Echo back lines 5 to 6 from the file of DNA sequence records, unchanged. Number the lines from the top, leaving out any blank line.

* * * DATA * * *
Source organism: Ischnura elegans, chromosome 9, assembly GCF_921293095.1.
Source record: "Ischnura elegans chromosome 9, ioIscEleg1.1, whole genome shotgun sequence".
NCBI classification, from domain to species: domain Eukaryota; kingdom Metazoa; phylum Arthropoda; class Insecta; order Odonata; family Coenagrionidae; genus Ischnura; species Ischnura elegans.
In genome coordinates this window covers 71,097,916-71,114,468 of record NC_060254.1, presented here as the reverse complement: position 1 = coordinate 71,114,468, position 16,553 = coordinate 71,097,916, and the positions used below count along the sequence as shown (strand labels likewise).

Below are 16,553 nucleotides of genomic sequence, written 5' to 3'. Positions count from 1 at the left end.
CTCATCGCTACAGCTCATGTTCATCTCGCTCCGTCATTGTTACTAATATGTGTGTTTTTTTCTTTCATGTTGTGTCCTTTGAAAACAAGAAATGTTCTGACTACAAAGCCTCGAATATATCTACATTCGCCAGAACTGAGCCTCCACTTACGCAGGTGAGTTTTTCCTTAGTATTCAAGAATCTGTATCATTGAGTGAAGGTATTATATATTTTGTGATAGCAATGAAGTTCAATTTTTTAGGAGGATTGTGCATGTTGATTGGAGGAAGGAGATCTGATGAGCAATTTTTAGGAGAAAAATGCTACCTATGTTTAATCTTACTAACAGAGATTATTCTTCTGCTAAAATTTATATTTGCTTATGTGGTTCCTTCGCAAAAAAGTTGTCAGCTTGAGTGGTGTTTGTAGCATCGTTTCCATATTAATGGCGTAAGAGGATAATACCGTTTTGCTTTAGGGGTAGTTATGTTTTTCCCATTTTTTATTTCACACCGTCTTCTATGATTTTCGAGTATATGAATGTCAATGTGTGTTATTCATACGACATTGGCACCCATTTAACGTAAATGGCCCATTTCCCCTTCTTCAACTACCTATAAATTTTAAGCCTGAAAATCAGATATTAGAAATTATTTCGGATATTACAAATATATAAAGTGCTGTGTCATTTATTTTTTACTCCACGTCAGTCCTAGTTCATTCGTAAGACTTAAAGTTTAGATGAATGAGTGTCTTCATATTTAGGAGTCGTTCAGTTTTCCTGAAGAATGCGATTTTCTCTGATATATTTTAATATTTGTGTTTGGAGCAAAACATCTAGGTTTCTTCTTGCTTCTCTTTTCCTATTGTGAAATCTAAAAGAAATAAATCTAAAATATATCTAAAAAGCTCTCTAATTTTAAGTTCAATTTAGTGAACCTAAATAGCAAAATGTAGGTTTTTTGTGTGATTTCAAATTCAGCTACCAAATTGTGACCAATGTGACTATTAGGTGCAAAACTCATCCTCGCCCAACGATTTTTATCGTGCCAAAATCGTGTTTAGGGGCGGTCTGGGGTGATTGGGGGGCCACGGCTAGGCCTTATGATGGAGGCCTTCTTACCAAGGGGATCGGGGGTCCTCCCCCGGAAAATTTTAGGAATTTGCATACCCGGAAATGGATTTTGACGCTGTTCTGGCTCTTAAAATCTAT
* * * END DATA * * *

Below are 16,553 nucleotides of genomic sequence, written 5' to 3'. Positions count from 1 at the left end.
CTCATCGCTACAGCTCATGTTCATCTCGCTCCGTCATTGTTACTAATATGTGTGTTTTTTTCTTTCATGTTGTGTCCTTTGAAAACAAGAAATGTTCTGACTACAAAGCCTCGAATATATCTACATTCGCCAGAACTGAGCCTCCACTTACGCAGGTGAGTTTTTCCTTAGTATTCAAGAATCTGTATCATTGAGTGAAGGTATTATATATTTTGTGATAGCAATGAAGTTCAATTTTTTAGGAGGATTGTGCATGTTGATTGGAGGAAGGAGATCTGATGAGCAATTTTTAGGAGAAAAATGCTACCTATGTTTAATCTTACTAACAGAGATTATTCTTCTGCTAAAATTTATATTTGCTTATGTGGTTCCTTCGCAAAAAAGTTGTCAGCTTGAGTGGTGTTTGTAGCATCGTTTCCATATTAATGGCGTAAGAGGATAATACCGTTTTGCTTTAGGGGTAGTTATGTTTTTCCCATTTTTTATTTCACACCGTCTTCTATGATTTTCGAGTATATGAATGTCAATGTGTGTTATTCATACGACATTGGCACCCATTTAACGTAAATGGCCCATTTCCCCTTCTTCAACTACCTATAAATTTTAAGCCTGAAAATCAGATATTAGAAATTATTTCGGATATTACAAATATATAAAGTGCTGTGTCATTTATTTTTTACTCCACGTCAGTCCTAGTTCATTCGTAAGACTTAAAGTTTAGATGAATGAGTGTCTTCATATTTAGGAGTCGTTCAGTTTTCCTGAAGAATGCGATTTTCTCTGATATATTTTAATATTTGTGTTTGGAGCAAAACATCTAGGTTTCTTCTTGCTTCTCTTTTCCTATTGTGAAATCTAAAAGAAATAAATCTAAAATATATCTAAAAAGCTCTCTAATTTTAAGTTCAATTTAGTGAACCTAAATAGCAAAATGTAGGTTTTTTGTGTGATTTCAAATTCAGCTACCAAATTGTGACCAATGTGACTATTAGGTGCAAAACTCATCCTCGCCCAACGATTTTTATCGTGCCAAAATCGTGTTTAGGGGCGGTCTGGGGTGATTGGGGGGCCACGGCTAGGCCTTATGATGGAGGCCTTCTTACCAAGGGGATCGGGGGTCCTCCCCCGGAAAATTTTAGGAATTTGCATACCCGGAAATGGATTTTGACGCTGTTCTGGCTCTTAAAATCTAT